Economic Espionage


A small Mississauga electronics safety equipment company is broken into.
Although filing cabinets and desks were rummaged through, nothing was seemingly
taken. An officer discovered the company had drawn up a bid for $7 million
dollar contract a day or so before the break-in. The contract in question was
for a foreign country. It was later discovered that the company in question was
known for its aggressive economic espionage. An iron ore shipping company was
also broken into. At first it was thought that the target had been the firms
computers. But, nothing was taken, it was assumed that the burglars had been
scared off. Within thirty minutes it was discovered that the company ...

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The end of the cold and economic
pressures have increased the risk of economic espionage. The collapse of the
Soviet Union has left unemployed KGB and other former communist bloc
intelligence agents selling everything from Russian night vision devices to
completely assembled and functional bugging devices. Even friendly western
European governments have been caught spying on private corporations based in
the U.S. and other countries, while industrial competitors sometimes hire
private companies to collect competitive intelligence from their corporate
rivals( Lester:96). What exactly is economic espionage? how prevalent is it?
Who does it? How do they do it? and what can we do to stop it. These are the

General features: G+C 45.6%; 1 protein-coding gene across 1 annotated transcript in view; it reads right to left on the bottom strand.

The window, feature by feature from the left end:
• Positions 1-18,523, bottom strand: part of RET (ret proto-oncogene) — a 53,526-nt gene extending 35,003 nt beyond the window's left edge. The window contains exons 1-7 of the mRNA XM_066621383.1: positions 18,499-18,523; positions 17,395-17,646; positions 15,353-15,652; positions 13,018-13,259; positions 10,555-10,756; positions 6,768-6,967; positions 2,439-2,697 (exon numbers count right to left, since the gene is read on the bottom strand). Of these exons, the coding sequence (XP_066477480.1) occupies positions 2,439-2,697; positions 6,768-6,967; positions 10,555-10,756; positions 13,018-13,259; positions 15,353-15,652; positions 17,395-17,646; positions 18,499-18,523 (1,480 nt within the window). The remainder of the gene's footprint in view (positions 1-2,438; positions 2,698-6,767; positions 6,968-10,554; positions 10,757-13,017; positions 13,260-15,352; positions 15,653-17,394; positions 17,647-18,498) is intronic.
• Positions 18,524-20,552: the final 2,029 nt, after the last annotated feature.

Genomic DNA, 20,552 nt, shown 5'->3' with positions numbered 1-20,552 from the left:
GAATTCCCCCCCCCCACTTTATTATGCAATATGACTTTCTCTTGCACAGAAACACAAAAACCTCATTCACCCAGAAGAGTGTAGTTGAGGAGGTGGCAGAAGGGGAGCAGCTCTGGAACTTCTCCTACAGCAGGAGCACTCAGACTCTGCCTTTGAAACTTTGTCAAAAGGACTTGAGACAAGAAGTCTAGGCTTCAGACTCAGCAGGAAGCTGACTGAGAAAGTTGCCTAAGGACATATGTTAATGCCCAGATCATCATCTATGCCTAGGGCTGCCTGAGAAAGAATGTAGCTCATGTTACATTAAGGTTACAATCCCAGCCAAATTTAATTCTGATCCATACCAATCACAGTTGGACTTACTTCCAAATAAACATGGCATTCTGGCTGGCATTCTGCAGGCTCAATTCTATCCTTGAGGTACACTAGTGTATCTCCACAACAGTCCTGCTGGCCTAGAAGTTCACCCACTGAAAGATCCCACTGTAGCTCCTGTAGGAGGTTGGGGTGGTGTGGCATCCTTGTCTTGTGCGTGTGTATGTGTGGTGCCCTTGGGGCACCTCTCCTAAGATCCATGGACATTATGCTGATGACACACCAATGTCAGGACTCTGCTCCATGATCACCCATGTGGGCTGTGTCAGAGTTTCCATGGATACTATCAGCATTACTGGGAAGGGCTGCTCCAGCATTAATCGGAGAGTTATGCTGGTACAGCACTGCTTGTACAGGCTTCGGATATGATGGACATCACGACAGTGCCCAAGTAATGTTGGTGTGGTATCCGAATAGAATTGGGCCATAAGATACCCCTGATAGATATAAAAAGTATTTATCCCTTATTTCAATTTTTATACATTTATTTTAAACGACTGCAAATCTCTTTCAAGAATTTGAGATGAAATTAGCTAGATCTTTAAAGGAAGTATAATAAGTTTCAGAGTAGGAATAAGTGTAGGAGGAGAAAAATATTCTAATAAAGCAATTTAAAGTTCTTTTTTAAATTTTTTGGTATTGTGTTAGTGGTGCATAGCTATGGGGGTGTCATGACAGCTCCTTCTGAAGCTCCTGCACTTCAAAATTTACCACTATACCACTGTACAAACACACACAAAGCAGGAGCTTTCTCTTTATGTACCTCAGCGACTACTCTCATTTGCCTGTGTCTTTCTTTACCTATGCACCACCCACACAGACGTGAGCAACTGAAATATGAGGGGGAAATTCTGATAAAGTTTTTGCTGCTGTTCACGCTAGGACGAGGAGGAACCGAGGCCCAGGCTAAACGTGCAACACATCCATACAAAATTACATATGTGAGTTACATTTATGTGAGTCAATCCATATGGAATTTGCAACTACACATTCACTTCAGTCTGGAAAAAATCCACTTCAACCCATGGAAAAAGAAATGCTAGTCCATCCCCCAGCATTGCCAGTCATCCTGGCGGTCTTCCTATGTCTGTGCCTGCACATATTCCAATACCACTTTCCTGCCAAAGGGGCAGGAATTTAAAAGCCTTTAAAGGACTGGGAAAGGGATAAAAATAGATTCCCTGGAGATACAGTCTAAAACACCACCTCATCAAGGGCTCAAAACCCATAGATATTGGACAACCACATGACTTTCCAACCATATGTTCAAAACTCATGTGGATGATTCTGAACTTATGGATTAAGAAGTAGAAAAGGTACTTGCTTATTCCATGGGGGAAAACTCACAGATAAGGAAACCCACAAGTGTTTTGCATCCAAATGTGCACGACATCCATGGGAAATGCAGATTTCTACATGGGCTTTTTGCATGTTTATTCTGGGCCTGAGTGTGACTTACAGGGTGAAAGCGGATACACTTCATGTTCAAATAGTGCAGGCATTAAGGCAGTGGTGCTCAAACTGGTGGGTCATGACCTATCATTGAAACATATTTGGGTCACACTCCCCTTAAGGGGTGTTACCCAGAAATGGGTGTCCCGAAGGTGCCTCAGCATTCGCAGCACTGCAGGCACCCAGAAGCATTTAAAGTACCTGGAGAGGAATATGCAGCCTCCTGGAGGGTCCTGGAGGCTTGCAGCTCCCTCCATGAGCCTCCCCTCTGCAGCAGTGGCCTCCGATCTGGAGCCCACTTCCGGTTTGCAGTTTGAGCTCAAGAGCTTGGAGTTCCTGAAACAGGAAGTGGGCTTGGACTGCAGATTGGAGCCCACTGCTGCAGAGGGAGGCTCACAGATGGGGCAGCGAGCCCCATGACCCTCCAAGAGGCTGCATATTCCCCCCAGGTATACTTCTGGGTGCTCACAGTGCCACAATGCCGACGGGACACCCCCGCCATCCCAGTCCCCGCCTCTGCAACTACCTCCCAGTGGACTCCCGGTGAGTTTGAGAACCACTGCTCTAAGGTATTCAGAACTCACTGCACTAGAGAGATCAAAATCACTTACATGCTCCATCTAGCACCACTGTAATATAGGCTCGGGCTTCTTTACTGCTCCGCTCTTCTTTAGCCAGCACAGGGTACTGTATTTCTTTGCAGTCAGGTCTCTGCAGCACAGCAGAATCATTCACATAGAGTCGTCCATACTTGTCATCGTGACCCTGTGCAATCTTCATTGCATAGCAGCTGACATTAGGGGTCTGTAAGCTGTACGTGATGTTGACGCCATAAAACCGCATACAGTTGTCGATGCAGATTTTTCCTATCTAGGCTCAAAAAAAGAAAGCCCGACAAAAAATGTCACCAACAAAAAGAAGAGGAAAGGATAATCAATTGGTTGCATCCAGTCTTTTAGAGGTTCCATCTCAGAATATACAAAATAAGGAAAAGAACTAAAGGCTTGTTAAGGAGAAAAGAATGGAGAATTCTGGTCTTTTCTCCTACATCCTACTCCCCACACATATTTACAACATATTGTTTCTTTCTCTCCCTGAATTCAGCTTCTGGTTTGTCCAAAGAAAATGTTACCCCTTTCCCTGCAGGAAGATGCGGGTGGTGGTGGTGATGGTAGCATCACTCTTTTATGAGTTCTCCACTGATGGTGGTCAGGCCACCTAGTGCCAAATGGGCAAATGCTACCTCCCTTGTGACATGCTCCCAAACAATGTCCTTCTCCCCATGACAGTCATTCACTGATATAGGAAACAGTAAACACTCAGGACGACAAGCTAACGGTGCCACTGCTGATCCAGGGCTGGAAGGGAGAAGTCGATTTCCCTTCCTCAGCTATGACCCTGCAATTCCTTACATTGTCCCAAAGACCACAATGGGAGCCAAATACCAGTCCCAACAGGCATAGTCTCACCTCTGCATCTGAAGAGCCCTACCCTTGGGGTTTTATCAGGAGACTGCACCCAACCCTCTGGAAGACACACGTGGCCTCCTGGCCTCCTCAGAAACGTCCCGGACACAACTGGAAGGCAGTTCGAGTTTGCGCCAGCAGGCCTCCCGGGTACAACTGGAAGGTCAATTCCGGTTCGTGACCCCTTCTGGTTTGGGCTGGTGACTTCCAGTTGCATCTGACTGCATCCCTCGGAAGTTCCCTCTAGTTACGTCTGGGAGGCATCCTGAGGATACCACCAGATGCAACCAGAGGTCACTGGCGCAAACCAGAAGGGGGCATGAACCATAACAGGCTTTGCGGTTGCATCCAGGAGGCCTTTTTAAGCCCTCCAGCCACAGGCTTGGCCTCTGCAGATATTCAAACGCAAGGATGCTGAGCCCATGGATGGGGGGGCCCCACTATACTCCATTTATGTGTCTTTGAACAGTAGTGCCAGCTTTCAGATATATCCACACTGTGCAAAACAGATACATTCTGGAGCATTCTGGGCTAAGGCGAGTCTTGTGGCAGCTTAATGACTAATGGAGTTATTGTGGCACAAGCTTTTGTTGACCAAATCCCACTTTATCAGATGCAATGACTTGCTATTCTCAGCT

questions that will be looked at in the following pages.
First lets look at, what exactly is economic espionage. Espionage and
intelligence is no longer the exclusive domain of monarchs and governments, it
has become a must for modern international business. Large corporations ...

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Larry Wu-Tai Chin and analyst of the CIA, passed secrets to China
and was paid $180,000 over a three year period. Richard Miller worked for the
FBI and was to be paid 2 million dollars to pass counter-intelligence secrets to
the Soviets, but he was caught and was only paid one quarter of this amount. It
is easy to see that spying for friendly countries is a profitable business.
Is economic espionage really as bad as it is made out to be? Since 1985
economic espionage directed at American companies has increases 260 percent and
the FBI's industrial espionage caseload has jumped to well over five hundred
investigations. Espionage is costing American companies well over a 100 ...

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PAPER DETAILS
Added: 6/20/2007 01:00:48 AM
Category: Economics
Type: Premium Paper
Words: 4315
Pages: 16

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